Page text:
The argument goes that in the EU we are swamped by lots of nasty foreign types. Under Brexit we can let in just who we want to let in.
In the EU we maintain full control over non-EU immigration and, even, entry. We can demand visas, we can prevent people visiting, we are free to set our own policy on residence, working permits and citizenship. There are no restrictions that a Brexit will lift.
As for EU citizens, at present, they all have a right to travel to the UK, work in the UK, live in the UK, claim benefits (with some restrictions) in the UK and, for most purposes act as if they were English!
A Brexit, though, is not sufficient to end this terrible state of affairs.
A full trade deal with the EU post Brexit would involve accepting freedom of movement. Norway, not in the EU, has accepted just that. You have a right to travel to Norway, work in Norway, live in Norway, claim benefits (with some restrictions) in Norway and, for most purposes act as if you are English! Not entering trade deal would put Britain’s ability to restrict EU citizens on the same basis as Britain’s ability to restrict non EY citizens. Not entering a trade deal would also reduce Britain’s income considerably.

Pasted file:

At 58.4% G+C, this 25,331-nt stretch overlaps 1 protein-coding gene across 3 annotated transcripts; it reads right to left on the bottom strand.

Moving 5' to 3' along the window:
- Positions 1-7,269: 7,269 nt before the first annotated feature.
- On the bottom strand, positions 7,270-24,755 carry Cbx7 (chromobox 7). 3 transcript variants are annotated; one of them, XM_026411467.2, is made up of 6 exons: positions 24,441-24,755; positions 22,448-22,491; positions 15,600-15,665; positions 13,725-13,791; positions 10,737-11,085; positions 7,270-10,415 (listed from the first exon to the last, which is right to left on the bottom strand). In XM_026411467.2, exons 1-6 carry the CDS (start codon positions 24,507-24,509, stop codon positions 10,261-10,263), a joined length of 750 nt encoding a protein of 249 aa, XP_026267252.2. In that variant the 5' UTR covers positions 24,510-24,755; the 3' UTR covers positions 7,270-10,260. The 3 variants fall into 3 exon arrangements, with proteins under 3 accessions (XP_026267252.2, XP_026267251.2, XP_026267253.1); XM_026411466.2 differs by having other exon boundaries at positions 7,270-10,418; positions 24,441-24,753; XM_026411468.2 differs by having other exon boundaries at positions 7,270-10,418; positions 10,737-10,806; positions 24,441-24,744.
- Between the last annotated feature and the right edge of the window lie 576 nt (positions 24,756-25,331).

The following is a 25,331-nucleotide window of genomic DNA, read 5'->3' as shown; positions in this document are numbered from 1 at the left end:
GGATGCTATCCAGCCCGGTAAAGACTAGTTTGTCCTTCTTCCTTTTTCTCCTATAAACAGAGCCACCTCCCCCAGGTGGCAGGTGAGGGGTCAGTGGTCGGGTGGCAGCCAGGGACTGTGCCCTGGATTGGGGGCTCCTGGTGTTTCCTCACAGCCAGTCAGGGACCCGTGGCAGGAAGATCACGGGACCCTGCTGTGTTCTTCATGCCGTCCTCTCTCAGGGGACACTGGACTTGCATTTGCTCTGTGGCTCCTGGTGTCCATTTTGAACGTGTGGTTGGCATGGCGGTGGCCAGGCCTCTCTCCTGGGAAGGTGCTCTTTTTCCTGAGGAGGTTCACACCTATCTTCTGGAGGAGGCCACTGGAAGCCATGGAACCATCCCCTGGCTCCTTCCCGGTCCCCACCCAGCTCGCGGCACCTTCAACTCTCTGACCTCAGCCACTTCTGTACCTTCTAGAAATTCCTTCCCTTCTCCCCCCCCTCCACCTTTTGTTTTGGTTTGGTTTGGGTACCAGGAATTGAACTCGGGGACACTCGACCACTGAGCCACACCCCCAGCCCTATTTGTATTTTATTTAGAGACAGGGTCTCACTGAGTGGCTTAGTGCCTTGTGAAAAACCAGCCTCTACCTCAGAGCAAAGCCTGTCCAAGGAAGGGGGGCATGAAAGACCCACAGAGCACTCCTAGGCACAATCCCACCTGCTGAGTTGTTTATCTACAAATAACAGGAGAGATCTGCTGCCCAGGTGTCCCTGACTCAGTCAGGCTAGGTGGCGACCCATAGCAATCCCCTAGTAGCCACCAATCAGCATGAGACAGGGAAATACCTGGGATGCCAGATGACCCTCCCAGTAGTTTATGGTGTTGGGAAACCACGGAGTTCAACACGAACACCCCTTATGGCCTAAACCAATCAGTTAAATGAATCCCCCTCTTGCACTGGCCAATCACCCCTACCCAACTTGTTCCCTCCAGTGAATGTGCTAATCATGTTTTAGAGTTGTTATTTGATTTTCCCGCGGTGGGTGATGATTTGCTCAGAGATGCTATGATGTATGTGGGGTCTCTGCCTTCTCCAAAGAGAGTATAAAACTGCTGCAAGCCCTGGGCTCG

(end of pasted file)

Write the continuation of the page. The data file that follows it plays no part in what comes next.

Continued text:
In between there are a number of different trade offs between giving up the means to live and having to put up with icky foreigners. You may ask yourself how much of your income you are prepared to forgo to rid yourself of Vlad the Plasterer (a real person by the way. His name’s Vlad, he’s a plasterer and he drives round south London in a van with “Vlad the Plasterer” on the side).
But how much you, personally, would give up isn’t quite as important as how much most people would be prepared to give up. The answer is likely “not very much” and Britain would accept full freedom of movement to get that trade deal it needed to avoid an even sharper fall in national income.
A Brexit would, most likely, have no effect at all on immigration.